The full HTM

It seems congratulations are in order: Dileep George recently landed $15 million (!) in Series A funding from the likes of Peter Thiel et al. (See their press release.) Dileep started the company about 1.5 years ago by partnering with a fellow who specialized in finding funding for startups, so… mission accomplished I guess. Now the hard part.

The last time i spoke with Dileep was around the time that he was starting the new venture. He gave me a brief overview of what his goals were (besides funding). It was high level, but enough information for me to know that it wasn’t what I wanted to work on even if Dileep wanted to hire me (which he never said he did). But thoughtfully, he directed me to speak with Subutai at Numenta, saying they were planning a big engineering push and needed bit-heads for it, which shortly thereafter resulted in my consulting gig with Numenta for roughly 9 months.

Ok, nothing new so far. It’s just that the conversations at the time were interesting. I had always had a problem with the initial implementation of the HTM as described in Jeff’s book, On Intelligence, as implemented by Dileep and Jeff at Numenta all those years ago. I was a member of what was known then as the Algorithmics Working Group (AWG), which met, as I recall, a grand total of twice. I attended the first meeting. The second one took place a few weeks after the birth of my daughter, so I skipped on that excuse, but I honestly wasn’t overly interested in going. The problem was that what Numenta really had built back then was not an HTM, but an HM. There was no notion of temporality in the Zeta1 algorithms. The HM did some cool stuff, and they had built some serious clustering technology around it, but the blank looks on the faces around the room when I asked how to process aural signals was enough for me to know they weren’t heading my direction.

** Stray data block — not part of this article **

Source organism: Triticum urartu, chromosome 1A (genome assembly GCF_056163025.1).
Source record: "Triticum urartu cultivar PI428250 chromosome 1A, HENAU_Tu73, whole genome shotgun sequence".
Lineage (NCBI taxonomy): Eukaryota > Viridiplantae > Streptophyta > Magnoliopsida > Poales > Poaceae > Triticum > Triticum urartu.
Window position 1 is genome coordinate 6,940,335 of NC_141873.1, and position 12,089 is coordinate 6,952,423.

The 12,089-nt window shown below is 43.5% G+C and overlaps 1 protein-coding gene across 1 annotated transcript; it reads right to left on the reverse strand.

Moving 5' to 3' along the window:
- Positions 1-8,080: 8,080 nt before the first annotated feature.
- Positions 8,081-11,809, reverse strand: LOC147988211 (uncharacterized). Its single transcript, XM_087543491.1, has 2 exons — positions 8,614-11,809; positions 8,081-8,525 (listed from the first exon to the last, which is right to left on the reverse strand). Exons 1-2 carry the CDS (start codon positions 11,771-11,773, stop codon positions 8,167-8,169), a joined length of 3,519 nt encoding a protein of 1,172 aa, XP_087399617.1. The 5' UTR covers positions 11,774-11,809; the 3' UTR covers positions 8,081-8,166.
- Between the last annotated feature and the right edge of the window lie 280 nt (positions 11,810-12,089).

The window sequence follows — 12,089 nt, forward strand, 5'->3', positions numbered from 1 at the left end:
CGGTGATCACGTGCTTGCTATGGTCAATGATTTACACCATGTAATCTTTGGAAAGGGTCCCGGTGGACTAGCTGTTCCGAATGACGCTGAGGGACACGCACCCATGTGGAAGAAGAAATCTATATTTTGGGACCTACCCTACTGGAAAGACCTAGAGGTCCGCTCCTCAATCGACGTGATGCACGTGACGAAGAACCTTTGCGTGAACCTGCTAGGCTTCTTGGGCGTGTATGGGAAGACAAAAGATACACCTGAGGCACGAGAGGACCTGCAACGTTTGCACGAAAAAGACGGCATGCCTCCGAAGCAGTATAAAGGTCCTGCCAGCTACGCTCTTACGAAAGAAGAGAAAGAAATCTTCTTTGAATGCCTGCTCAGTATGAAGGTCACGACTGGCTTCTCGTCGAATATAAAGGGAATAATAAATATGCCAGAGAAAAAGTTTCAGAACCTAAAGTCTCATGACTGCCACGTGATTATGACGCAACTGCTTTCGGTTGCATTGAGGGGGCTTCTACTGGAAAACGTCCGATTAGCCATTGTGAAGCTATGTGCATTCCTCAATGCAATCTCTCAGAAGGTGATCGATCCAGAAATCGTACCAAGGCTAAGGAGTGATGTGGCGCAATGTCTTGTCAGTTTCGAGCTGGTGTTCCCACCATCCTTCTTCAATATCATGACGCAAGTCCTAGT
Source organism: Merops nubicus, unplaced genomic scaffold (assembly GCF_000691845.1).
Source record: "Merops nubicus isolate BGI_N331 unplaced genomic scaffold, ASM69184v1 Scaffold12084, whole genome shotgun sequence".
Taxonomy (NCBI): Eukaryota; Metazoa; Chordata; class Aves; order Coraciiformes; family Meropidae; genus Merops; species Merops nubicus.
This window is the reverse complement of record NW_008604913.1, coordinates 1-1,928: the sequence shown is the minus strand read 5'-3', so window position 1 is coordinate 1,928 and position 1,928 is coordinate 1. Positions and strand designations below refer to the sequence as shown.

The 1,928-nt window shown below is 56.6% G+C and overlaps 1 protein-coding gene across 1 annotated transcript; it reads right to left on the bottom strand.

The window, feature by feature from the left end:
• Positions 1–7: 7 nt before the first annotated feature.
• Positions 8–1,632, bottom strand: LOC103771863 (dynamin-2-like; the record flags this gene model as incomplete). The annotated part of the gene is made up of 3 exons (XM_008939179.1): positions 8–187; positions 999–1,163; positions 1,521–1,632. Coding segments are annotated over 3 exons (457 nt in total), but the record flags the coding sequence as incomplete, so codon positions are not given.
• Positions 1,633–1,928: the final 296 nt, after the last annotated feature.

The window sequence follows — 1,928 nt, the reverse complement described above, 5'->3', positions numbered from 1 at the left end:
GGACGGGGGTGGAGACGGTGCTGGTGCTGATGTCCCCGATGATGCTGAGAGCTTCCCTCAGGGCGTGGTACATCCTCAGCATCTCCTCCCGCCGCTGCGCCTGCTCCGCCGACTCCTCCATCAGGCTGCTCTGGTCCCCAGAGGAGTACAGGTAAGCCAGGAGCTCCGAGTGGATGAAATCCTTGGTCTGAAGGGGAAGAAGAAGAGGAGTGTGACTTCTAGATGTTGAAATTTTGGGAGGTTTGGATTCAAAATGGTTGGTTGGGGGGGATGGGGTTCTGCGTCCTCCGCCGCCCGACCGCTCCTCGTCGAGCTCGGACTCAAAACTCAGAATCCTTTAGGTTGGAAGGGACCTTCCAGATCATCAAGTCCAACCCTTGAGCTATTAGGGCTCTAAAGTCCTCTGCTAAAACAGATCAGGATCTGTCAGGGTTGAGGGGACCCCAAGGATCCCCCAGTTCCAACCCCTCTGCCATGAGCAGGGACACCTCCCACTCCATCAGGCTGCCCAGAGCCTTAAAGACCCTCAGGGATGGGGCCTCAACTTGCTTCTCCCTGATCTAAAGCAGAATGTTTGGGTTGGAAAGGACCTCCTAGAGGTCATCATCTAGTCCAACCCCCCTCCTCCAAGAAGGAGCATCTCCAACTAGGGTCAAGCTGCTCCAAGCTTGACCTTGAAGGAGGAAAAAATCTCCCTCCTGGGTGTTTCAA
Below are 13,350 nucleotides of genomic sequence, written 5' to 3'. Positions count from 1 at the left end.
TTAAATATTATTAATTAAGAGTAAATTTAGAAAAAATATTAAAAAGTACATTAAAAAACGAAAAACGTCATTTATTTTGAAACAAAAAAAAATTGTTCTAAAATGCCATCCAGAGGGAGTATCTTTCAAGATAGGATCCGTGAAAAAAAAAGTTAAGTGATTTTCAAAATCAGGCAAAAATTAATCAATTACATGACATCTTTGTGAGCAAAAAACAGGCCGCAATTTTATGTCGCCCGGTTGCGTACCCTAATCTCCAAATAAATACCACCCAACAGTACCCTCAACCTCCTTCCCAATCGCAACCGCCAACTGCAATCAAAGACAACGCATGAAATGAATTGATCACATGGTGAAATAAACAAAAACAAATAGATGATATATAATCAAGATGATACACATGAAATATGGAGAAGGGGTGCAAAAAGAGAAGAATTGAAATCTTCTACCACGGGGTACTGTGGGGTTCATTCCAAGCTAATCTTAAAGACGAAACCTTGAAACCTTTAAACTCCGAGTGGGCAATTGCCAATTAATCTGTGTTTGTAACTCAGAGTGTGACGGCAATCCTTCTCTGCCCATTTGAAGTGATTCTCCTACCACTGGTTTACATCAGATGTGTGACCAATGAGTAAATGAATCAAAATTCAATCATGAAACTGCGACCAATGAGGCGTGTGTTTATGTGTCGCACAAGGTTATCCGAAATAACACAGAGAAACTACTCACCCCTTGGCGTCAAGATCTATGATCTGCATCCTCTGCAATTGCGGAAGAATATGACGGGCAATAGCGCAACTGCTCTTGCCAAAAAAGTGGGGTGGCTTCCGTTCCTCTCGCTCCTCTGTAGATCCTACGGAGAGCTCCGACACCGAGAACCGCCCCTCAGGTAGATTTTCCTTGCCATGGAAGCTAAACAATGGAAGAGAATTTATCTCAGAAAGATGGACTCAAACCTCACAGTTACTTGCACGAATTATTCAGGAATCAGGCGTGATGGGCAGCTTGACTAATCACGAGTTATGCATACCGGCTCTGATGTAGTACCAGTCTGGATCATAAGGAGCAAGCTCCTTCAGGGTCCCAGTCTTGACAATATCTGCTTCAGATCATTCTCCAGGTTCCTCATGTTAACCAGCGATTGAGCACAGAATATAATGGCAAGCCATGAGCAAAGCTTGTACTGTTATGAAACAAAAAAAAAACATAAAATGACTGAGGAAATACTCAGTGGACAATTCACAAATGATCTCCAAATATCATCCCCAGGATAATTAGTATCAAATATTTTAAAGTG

What I gathered from Dileep, Jeff, and Subutai was that some time in 2010 there were grave existential conversations happening in the Numenta offices. Apparently, Jeff and Subutai had come around to thinking that temporality in the algorithms might be useful after all. Dileep, on the other hand, was perfectly happy with what they had done so far. I assume a flurry of NDAs and other lawyerly invoicing ensued, with the eventual result of Numenta embarking on an entirely new conceptual course, and Dileep taking his Zeta1s and going home. (The original Vicarious office appeared to be Dileep’s apartment, although I never saw for myself, thank goodness.)

So while Vicarious was only interesting to me at the time by way of the inexplicable origins of the company name (which I still don’t understand but have a few theories), Numenta’s appeal had vastly improved. After reading their whitepapers and having a few conversations with Subutai, I had confirmed to my great satisfaction and excitement that they, indeed, had rediscovered the ‘T’, and were embracing it fully. Hallelujah!

Well, sort of. As I mentioned before, I was hired there as a web development engineer. (If you saw the early web application, or used the original API, that was pretty much all me – at first at least. There was some great code in there, if I say so myself.) Very soon I understood at a high level what the engine did, and early on I decided not to attend the algorithm meetings, both because I had a lot of web development stuff to do, and because I wanted to maintain a distance from the gory details. In short, I wanted to be able to plausibly claim that the algorithms I was personally developing were not influenced significantly by what Numenta was doing.